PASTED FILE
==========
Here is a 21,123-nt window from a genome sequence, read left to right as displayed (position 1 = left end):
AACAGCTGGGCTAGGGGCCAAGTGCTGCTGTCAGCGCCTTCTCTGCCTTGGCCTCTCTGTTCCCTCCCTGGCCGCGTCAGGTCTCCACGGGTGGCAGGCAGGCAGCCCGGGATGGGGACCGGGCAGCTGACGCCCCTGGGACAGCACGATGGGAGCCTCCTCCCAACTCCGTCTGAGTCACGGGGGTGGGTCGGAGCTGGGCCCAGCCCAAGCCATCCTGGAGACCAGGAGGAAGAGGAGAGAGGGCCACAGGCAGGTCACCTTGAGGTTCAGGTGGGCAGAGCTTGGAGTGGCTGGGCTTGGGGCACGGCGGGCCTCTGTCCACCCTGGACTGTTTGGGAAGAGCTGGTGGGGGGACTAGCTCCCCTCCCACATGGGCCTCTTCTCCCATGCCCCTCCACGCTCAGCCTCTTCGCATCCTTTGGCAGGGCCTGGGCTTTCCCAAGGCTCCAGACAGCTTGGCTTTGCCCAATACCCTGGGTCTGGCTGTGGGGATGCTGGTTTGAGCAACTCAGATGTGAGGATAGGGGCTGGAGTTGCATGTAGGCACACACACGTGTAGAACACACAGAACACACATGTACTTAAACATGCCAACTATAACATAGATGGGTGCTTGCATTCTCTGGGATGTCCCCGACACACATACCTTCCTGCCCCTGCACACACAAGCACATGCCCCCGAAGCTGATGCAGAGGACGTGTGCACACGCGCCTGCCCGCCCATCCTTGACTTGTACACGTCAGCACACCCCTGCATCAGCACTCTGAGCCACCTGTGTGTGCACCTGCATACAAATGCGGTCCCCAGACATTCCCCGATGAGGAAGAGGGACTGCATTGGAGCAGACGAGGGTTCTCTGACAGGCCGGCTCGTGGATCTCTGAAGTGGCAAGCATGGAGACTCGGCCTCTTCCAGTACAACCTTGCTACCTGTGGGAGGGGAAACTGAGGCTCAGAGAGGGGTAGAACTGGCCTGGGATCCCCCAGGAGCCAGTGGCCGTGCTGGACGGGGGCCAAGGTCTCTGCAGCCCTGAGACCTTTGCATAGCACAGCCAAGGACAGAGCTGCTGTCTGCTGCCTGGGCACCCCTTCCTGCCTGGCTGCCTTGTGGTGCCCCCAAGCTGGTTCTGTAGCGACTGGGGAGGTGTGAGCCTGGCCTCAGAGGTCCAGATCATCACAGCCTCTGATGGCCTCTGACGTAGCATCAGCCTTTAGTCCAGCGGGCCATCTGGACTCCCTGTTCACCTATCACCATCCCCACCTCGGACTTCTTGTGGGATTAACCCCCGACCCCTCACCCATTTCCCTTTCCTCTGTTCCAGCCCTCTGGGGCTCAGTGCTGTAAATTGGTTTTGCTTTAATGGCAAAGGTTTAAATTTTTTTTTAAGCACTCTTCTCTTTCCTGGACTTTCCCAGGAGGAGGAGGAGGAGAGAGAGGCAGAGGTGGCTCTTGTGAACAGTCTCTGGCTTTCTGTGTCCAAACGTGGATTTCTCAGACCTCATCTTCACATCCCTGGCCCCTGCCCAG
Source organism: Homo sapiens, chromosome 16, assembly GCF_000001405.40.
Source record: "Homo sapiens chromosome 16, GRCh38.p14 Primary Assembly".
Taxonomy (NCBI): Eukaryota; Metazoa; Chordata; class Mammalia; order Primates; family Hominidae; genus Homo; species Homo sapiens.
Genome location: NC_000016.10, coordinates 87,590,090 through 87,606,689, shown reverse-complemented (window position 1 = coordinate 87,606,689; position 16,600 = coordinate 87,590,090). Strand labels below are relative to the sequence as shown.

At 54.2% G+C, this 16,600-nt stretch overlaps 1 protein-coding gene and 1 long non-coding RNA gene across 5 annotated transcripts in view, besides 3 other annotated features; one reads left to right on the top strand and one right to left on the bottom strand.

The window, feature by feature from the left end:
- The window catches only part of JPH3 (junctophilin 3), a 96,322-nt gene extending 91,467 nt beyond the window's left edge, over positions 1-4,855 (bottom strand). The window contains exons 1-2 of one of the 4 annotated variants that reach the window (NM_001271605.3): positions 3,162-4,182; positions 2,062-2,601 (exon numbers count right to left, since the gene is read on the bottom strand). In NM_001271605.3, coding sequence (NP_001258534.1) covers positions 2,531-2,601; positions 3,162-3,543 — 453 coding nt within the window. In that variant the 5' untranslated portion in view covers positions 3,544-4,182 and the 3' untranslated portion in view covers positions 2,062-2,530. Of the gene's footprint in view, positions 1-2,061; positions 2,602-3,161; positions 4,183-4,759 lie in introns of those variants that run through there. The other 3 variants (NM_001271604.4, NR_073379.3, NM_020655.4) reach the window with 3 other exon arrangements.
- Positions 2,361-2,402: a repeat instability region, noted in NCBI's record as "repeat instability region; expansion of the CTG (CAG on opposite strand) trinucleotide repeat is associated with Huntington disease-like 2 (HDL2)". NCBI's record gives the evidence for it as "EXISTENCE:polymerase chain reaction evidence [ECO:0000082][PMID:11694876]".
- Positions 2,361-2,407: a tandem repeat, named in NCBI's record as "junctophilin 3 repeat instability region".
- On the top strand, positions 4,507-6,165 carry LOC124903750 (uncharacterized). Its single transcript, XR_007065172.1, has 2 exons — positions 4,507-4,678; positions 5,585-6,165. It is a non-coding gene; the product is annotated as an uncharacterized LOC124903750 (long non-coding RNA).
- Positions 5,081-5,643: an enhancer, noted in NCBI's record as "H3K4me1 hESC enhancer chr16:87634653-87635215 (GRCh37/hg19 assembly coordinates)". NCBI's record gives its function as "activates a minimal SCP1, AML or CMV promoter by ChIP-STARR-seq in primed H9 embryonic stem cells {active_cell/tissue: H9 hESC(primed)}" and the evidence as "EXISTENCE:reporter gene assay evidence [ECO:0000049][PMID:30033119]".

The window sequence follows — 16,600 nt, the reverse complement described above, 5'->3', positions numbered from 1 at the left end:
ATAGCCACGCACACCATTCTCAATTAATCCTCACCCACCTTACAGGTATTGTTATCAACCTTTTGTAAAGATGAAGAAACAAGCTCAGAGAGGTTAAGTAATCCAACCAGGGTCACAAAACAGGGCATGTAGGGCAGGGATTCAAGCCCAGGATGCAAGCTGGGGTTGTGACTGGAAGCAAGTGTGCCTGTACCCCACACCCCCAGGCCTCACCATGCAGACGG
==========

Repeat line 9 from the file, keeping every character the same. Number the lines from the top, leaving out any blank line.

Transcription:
- The window catches only part of JPH3 (junctophilin 3), a 96,322-nt gene extending 91,467 nt beyond the window's left edge, over positions 1-4,855 (bottom strand). The window contains exons 1-2 of one of the 4 annotated variants that reach the window (NM_001271605.3): positions 3,162-4,182; positions 2,062-2,601 (exon numbers count right to left, since the gene is read on the bottom strand). In NM_001271605.3, coding sequence (NP_001258534.1) covers positions 2,531-2,601; positions 3,162-3,543 — 453 coding nt within the window. In that variant the 5' untranslated portion in view covers positions 3,544-4,182 and the 3' untranslated portion in view covers positions 2,062-2,530. Of the gene's footprint in view, positions 1-2,061; positions 2,602-3,161; positions 4,183-4,759 lie in introns of those variants that run through there. The other 3 variants (NM_001271604.4, NR_073379.3, NM_020655.4) reach the window with 3 other exon arrangements.